Payson junior Dailey Carnes had started a total of one game before entering his team’s second-round Division III state baseball matchup against No.8 Lakeside Blue Ridge.
Carnes was the closer. His longest outing of the season lasted four innings, and his only start lasted 3 2/3.
But after thoroughly dominating Blue Ridge in a 7-0 win Friday at Surprise Sports Complex to earn a quarterfinals berth, Carnes may never see the bullpen again. The 5-8 righty gave up just three hits, walked none and struck out 12, finishing the game by retiring 15 consecutive batters.
At one point, Carnes struck out eight Blue Ridge batters in a row.
No. 9 Payson (19-9) will play the winner of No. 1 Show Low and No. 16 San Tan Valley Combs in the quarterfinals at 1 p.m. Saturday at Surprise Sports Complex.
“I was just going for it, one pitch at a time,” Carnes said. “I had my team to back me up. I trusted my pitches. I know that if they put the ball in play, they’re going to do it for me.”
Carnes needed only 90 pitches to log his longest outing of the season, and really hit his groove in the top of the third, when he began both his streak of strikeouts and consecutive batters retired.
That streak might have been longer if not for a Payson error to start the third.
“We did a lot of things that helped him,” Blue Ridge coach Joe Merklin said. “We swung at some stuff that we shouldn’t have. He got ahead 0-2 on hitters, and when you swing on 0-2, you’re hitting his pitch if you’re going to hit.”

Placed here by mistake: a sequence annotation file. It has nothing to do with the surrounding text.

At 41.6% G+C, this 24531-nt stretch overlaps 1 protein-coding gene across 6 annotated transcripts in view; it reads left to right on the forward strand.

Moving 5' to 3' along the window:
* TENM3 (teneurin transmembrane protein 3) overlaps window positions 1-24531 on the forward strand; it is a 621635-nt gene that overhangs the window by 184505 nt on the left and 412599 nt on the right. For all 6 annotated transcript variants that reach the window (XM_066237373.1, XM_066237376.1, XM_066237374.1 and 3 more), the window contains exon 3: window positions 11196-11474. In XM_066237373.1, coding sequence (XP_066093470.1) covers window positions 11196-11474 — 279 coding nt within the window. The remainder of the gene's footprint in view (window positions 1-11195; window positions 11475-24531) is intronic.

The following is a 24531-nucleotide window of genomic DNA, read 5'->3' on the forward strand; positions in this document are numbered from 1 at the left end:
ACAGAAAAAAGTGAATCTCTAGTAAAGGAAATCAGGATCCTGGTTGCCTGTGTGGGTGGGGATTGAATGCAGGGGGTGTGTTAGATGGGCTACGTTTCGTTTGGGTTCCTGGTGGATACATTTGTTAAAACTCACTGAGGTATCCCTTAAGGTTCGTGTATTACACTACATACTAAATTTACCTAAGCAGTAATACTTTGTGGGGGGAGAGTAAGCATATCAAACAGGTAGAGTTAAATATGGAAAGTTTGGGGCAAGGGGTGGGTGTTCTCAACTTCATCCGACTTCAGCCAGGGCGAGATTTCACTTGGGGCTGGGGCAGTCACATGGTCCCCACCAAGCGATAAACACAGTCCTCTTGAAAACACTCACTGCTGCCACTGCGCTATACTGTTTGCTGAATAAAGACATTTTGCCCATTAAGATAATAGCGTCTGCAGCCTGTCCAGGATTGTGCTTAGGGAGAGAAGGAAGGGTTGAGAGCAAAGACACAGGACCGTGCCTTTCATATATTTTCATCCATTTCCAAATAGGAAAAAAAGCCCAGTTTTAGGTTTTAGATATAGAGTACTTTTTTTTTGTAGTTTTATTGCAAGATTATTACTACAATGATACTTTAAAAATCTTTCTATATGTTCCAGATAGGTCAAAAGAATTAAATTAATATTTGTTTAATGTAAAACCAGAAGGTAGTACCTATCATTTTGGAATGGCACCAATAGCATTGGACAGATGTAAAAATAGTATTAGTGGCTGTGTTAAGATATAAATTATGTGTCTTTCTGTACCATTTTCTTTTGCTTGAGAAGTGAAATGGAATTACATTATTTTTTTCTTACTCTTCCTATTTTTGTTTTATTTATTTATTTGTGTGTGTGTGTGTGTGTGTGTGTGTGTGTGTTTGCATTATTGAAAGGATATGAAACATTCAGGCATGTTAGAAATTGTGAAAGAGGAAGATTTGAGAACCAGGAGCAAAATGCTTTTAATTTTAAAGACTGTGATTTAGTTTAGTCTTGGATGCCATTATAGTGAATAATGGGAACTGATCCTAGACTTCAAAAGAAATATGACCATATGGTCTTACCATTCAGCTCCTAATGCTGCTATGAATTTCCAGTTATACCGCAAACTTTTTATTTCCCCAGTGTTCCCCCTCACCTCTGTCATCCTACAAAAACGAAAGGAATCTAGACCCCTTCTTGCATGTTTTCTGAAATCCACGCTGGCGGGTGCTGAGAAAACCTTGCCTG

While Carnes was machine-like on the mound, the Payson offense was just as efficient. Payson led 2-0 after two innings, and tacked on a run in each of the following five frames.
Blue Ridge (18-10) entered the game with a .378 team batting average, but couldn’t solve Carnes. That included senior Kevin Spencer, who was hitting .608 coming into the game. After going 0 for 3, his average dropped to .585.
Spencer, who has interest from Gateway Community College, Arizona Western and Yavapai College, hit .620 as a junior and .500 as a sophomore. For his career, he batted .567.
“He felt so bad today, he struggled,” Merklin said. “But it’s part of the game. It’s a hard game. It’s a really hard game. You fail more in this game than you succeed in most cases, and he’s succeeded a lot.”